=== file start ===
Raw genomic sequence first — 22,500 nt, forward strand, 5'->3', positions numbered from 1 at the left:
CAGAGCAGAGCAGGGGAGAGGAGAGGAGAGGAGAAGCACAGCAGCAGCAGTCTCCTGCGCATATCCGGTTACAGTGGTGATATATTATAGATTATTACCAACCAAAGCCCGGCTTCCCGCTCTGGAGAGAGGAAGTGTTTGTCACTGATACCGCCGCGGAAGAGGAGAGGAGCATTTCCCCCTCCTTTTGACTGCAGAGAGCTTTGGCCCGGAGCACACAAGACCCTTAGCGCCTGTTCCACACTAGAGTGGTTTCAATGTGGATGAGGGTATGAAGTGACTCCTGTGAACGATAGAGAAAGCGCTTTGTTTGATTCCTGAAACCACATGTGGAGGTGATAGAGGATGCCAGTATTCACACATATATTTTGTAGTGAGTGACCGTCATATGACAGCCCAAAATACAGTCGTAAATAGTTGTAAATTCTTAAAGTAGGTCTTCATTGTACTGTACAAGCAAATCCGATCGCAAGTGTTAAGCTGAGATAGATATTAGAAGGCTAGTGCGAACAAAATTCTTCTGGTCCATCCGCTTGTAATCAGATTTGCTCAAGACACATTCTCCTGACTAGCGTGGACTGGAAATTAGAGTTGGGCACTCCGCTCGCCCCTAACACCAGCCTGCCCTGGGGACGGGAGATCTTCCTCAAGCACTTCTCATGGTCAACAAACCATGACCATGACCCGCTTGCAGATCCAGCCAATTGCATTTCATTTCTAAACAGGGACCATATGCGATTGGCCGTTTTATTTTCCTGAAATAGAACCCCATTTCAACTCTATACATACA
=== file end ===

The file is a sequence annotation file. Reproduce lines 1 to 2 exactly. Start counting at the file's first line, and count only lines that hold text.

Raw genomic sequence first — 22,500 nt, forward strand, 5'->3', positions numbered from 1 at the left:
CAGAGCAGAGCAGGGGAGAGGAGAGGAGAGGAGAAGCACAGCAGCAGCAGTCTCCTGCGCATATCCGGTTACAGTGGTGATATATTATAGATTATTACCAACCAAAGCCCGGCTTCCCGCTCTGGAGAGAGGAAGTGTTTGTCACTGATACCGCCGCGGAAGAGGAGAGGAGCATTTCCCCCTCCTTTTGACTGCAGAGAGCTTTGGCCCGGAGCACACAAGACCCTTAGCGCCTGTTCCACACTAGAGTGGTTTCAATGTGGATGAGGGTATGAAGTGACTCCTGTGAACGATAGAGAAAGCGCTTTGTTTGATTCCTGAAACCACATGTGGAGGTGATAGAGGATGCCAGTATTCACACATATATTTTGTAGTGAGTGACCGTCATATGACAGCCCAAAATACAGTCGTAAATAGTTGTAAATTCTTAAAGTAGGTCTTCATTGTACTGTACAAGCAAATCCGATCGCAAGTGTTAAGCTGAGATAGATATTAGAAGGCTAGTGCGAACAAAATTCTTCTGGTCCATCCGCTTGTAATCAGATTTGCTCAAGACACATTCTCCTGACTAGCGTGGACTGGAAATTAGAGTTGGGCACTCCGCTCGCCCCTAACACCAGCCTGCCCTGGGGACGGGAGATCTTCCTCAAGCACTTCTCATGGTCAACAAACCATGACCATGACCCGCTTGCAGATCCAGCCAATTGCATTTCATTTCTAAACAGGGACCATATGCGATTGGCCGTTTTATTTTCCTGAAATAGAACCCCATTTCAACTCTATACATACA